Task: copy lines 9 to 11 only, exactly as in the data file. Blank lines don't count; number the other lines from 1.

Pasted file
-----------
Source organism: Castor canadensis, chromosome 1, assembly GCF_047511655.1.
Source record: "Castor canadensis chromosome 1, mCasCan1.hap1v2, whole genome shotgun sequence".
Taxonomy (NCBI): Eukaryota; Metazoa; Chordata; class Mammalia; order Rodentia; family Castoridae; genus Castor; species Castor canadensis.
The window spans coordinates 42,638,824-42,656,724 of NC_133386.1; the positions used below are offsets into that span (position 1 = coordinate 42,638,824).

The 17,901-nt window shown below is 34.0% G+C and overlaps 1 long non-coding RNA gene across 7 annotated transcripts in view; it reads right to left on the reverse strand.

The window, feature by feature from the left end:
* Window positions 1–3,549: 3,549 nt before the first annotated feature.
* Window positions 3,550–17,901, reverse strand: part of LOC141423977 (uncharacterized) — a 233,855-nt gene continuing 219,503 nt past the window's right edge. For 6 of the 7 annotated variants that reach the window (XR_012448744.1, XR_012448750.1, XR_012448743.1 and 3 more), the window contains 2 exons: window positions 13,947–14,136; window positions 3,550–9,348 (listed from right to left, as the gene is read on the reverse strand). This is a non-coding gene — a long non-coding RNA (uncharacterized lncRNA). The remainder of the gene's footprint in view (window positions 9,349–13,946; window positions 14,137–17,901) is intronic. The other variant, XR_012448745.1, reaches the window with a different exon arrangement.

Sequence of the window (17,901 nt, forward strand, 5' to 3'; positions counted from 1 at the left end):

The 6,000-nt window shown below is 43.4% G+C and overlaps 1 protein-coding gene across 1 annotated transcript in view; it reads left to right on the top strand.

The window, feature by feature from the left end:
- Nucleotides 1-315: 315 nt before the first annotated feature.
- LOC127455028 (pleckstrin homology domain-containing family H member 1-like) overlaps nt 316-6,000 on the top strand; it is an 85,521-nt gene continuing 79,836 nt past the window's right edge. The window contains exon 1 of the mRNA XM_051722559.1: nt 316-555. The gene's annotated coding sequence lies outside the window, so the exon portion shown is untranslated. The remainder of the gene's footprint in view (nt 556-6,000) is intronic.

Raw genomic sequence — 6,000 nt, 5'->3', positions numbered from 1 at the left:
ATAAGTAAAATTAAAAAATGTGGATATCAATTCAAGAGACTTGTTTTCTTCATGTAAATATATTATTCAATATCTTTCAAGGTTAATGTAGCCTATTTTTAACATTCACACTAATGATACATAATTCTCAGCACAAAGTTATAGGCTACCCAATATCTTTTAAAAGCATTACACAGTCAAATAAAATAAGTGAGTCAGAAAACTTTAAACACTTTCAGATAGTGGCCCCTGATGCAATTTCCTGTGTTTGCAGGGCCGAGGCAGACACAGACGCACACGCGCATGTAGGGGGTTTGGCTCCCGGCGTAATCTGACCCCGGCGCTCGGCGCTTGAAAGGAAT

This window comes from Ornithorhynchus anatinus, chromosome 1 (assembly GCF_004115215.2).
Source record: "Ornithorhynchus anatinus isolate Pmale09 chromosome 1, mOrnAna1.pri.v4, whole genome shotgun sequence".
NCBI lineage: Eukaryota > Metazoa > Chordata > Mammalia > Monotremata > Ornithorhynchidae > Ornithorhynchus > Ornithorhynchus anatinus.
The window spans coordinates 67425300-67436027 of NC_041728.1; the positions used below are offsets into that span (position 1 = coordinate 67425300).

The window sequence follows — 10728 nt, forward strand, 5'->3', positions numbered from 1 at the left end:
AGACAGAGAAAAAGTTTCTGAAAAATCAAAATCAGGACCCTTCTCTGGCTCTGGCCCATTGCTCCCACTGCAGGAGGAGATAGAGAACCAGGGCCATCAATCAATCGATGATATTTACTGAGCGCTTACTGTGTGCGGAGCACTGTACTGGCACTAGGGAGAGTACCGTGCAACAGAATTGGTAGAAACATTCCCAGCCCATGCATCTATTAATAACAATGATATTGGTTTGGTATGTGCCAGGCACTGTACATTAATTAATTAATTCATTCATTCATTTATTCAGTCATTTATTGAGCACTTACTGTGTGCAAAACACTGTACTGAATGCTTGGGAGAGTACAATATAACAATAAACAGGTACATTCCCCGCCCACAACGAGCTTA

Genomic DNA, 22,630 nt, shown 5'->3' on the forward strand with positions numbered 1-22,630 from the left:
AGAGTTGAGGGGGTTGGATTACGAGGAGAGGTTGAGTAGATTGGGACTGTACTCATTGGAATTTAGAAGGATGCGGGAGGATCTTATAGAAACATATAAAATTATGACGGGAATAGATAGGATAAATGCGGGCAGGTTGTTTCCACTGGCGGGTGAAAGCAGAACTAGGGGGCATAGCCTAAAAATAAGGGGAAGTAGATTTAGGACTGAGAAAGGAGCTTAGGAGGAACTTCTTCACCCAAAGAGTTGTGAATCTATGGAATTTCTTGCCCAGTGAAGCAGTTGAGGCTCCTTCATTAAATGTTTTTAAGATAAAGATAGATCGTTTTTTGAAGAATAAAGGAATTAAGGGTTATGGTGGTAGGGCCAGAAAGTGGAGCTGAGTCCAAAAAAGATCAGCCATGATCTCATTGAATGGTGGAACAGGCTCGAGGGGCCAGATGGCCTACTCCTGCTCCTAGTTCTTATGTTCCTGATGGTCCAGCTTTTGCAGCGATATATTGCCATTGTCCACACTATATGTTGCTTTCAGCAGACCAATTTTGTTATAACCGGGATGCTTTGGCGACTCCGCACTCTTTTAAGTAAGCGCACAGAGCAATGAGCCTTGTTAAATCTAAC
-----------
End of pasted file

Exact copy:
Sequence of the window (17,901 nt, forward strand, 5' to 3'; positions counted from 1 at the left end):

The 6,000-nt window shown below is 43.4% G+C and overlaps 1 protein-coding gene across 1 annotated transcript in view; it reads left to right on the top strand.

The window, feature by feature from the left end: